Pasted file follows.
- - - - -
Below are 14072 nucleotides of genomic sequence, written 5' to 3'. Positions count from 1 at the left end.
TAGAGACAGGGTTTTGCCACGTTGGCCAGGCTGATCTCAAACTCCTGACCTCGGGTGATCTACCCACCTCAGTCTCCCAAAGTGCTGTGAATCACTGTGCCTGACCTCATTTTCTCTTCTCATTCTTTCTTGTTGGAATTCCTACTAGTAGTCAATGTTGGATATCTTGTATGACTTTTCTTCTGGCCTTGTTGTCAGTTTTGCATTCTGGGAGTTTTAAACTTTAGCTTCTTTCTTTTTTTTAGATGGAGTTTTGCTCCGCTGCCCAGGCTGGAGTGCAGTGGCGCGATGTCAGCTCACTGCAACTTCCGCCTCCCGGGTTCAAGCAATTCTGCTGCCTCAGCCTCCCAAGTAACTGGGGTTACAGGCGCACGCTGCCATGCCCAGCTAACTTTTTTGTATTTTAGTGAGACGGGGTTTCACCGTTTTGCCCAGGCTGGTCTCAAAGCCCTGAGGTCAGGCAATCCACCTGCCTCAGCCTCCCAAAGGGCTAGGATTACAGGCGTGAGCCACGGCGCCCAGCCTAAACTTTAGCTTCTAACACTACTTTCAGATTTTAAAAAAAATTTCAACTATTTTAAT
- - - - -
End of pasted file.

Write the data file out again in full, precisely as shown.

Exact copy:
Below are 14072 nucleotides of genomic sequence, written 5' to 3'. Positions count from 1 at the left end.
TAGAGACAGGGTTTTGCCACGTTGGCCAGGCTGATCTCAAACTCCTGACCTCGGGTGATCTACCCACCTCAGTCTCCCAAAGTGCTGTGAATCACTGTGCCTGACCTCATTTTCTCTTCTCATTCTTTCTTGTTGGAATTCCTACTAGTAGTCAATGTTGGATATCTTGTATGACTTTTCTTCTGGCCTTGTTGTCAGTTTTGCATTCTGGGAGTTTTAAACTTTAGCTTCTTTCTTTTTTTTAGATGGAGTTTTGCTCCGCTGCCCAGGCTGGAGTGCAGTGGCGCGATGTCAGCTCACTGCAACTTCCGCCTCCCGGGTTCAAGCAATTCTGCTGCCTCAGCCTCCCAAGTAACTGGGGTTACAGGCGCACGCTGCCATGCCCAGCTAACTTTTTTGTATTTTAGTGAGACGGGGTTTCACCGTTTTGCCCAGGCTGGTCTCAAAGCCCTGAGGTCAGGCAATCCACCTGCCTCAGCCTCCCAAAGGGCTAGGATTACAGGCGTGAGCCACGGCGCCCAGCCTAAACTTTAGCTTCTAACACTACTTTCAGATTTTAAAAAAAATTTCAACTATTTTAAT